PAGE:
Fig. 3a shows the SEM image of the synthesized NiMoO4. The sample presents a nanorod shape with length of 1–3 μm and average diameter of 100 nm. A closer inspection (Fig. 3b) of the NiMoO4 nanorods demonstrates that they are composed of three axially-bound single rods. TEM imaging (Fig. 3c) further reveals 1D nanorod morphology and the firm binding of several rods. In HRTEM (Fig. 3d), the lattice fringes can be observed with spacing of 3.0 Å, which well matches with the interplanar distance of (220) facet of NiMoO4. The marked rings of selected area electron diffraction (SAED) pattern (Fig. 3d, inset) conform well to (220), (040), (024), and (550) planes of NiMoO4 and indicate polycrystallinity of the sample. In comparison, the binary NiO and MoO3 oxides synthesized using similar hydrothermal method show irregular particulate and spherical shape (Fig. S3 in Supporting information). The morphological difference suggests that the use of urea precursor exerts prominent effect on the nucleation and crystal growth behaviors of Ni and Mo oxides.
|Fig. 3. (a) Low and (b) high-magnification SEM images of NiMoO4. (c) TEM and (d) HRTEM images of NiMoO4 (inset, SAED pattern).|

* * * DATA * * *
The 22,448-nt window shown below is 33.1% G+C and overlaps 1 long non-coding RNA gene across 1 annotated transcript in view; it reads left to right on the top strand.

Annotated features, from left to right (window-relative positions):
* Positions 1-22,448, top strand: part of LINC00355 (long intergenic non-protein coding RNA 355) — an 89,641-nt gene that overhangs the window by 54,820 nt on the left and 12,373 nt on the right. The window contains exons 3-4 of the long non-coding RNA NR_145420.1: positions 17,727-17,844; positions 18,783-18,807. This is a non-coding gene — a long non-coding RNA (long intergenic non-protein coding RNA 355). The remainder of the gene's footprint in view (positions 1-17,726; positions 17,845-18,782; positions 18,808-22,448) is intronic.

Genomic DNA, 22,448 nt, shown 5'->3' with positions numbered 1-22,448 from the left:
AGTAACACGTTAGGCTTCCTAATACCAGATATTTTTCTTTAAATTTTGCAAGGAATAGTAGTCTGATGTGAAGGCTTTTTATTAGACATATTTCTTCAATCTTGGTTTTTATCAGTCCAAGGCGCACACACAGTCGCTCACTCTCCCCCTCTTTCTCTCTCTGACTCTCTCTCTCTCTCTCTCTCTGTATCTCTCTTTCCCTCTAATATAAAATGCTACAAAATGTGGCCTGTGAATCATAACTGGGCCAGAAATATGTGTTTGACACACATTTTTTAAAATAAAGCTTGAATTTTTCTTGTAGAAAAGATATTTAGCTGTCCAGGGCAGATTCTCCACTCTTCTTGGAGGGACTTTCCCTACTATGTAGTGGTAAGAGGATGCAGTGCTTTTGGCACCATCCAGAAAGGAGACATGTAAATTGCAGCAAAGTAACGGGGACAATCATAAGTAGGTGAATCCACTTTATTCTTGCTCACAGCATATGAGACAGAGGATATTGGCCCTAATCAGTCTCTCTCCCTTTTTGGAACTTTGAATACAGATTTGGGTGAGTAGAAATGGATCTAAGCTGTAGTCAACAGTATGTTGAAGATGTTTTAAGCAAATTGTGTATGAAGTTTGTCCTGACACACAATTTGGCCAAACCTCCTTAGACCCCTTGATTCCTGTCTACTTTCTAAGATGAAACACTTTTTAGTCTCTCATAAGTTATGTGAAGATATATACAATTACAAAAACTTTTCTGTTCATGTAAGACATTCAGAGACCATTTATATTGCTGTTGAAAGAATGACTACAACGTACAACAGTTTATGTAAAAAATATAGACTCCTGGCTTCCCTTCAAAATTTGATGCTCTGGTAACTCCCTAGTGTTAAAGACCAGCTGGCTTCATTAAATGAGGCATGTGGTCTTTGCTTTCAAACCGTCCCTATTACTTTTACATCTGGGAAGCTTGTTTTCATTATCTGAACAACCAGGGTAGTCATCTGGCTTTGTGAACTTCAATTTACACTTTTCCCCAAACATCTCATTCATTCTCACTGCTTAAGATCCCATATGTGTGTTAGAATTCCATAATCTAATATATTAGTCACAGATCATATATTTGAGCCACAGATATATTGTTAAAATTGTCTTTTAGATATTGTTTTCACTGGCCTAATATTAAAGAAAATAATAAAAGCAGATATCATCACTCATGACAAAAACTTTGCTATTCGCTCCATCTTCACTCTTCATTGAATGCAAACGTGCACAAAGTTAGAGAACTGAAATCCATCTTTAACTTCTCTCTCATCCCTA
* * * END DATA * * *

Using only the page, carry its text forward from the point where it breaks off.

To evaluate the electrocatalytic performance for the OER, 7 mg NiMoO4 samples were mixed with 3 mg carbon (Vulcan XC-72) and loaded onto rotating disk electrodes (RDEs) with a mass loading of 0.283 mg/cm2 to prepare the working electrode. Reference materials including MoO3, NiO and benchmark RuO2 were also tested for comparison. Fig. 4a shows the typical LSV curves. RuO2 exhibits a superior OER catalytic activity with a 0.21 V onset potential. NiMoO4 demonstrates an onset potential of 0.29 V, which is positive than that of NiO (0.31 V) and MoO3 (0.35 V) and slightly larger than the value of RuO2. Note that the current density of NiMoO4 surpasses RuO2 after an overpotential of 0.42 V, suggesting remarkable catalytic performance of NiMoO4. Besides, to generate a current density of 10 mA/cm2, NiMoO4 nanorods require an overpotential of 0.34 V, which is much smaller than that on NiO. In comparison, MoO3 is almost inactive. There are distinct redox peaks between 1.36 V and 1.42 V during the OER for both NiMoO4 and NiO. These redox signals originate from the electron transfer from Ni2+ to Ni3+, which is generally proposed to be the electrocatalytically active species . The higher current density of this pre-OER peak suggests that NiMoO3 favors the formation of the active sites as compared to NiO.
|Fig. 4. (a) LSV polarization curves of NiMoO4, MoO3, NiO, and benchmark RuO2 at a scan rate of 5 mV/s in 1 mol/L KOH. Inset (a) enlarges the pre-OER redox peaks. (b) Nyquist plots and (c) Tafel plots of NiMoO4, MoO3, NiO, and benchmark RuO2. Inset (b) shows the magnified part at high frequency range and the equivalent circuit. (d) Polarization curves of NiMoO4 before and after 400 cycles at a scan rate of 20 mV/s between 1.45 V and 1.7 V. Inset (d) displays the chronoamperometry (I–t) curve of NiMoO4 at an overpotential of 270 mV over 8 h.|